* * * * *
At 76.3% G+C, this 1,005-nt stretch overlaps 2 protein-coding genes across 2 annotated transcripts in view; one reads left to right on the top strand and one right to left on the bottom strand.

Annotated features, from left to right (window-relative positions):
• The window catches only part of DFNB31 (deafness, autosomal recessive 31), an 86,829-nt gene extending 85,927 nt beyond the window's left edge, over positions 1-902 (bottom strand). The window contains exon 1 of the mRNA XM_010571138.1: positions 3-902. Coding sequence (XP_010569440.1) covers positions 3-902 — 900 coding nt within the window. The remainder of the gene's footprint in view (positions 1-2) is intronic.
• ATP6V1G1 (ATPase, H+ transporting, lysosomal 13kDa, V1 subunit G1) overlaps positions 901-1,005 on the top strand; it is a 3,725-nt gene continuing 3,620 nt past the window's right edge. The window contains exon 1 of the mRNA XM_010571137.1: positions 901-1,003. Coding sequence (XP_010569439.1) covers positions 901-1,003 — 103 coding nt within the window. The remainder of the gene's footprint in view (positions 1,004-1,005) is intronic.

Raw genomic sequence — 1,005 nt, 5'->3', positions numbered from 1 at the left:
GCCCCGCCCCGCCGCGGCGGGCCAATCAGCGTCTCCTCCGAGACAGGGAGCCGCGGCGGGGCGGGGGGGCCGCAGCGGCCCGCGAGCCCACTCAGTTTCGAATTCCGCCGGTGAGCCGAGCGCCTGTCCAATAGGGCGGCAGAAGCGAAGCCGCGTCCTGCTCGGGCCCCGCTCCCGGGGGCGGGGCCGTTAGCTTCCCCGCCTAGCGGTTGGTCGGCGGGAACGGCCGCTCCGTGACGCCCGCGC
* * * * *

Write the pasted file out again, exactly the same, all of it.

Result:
At 76.3% G+C, this 1,005-nt stretch overlaps 2 protein-coding genes across 2 annotated transcripts in view; one reads left to right on the top strand and one right to left on the bottom strand.

Annotated features, from left to right (window-relative positions):
• The window catches only part of DFNB31 (deafness, autosomal recessive 31), an 86,829-nt gene extending 85,927 nt beyond the window's left edge, over positions 1-902 (bottom strand). The window contains exon 1 of the mRNA XM_010571138.1: positions 3-902. Coding sequence (XP_010569440.1) covers positions 3-902 — 900 coding nt within the window. The remainder of the gene's footprint in view (positions 1-2) is intronic.
• ATP6V1G1 (ATPase, H+ transporting, lysosomal 13kDa, V1 subunit G1) overlaps positions 901-1,005 on the top strand; it is a 3,725-nt gene continuing 3,620 nt past the window's right edge. The window contains exon 1 of the mRNA XM_010571137.1: positions 901-1,003. Coding sequence (XP_010569439.1) covers positions 901-1,003 — 103 coding nt within the window. The remainder of the gene's footprint in view (positions 1,004-1,005) is intronic.

Raw genomic sequence — 1,005 nt, 5'->3', positions numbered from 1 at the left:
GCCCCGCCCCGCCGCGGCGGGCCAATCAGCGTCTCCTCCGAGACAGGGAGCCGCGGCGGGGCGGGGGGGCCGCAGCGGCCCGCGAGCCCACTCAGTTTCGAATTCCGCCGGTGAGCCGAGCGCCTGTCCAATAGGGCGGCAGAAGCGAAGCCGCGTCCTGCTCGGGCCCCGCTCCCGGGGGCGGGGCCGTTAGCTTCCCCGCCTAGCGGTTGGTCGGCGGGAACGGCCGCTCCGTGACGCCCGCGC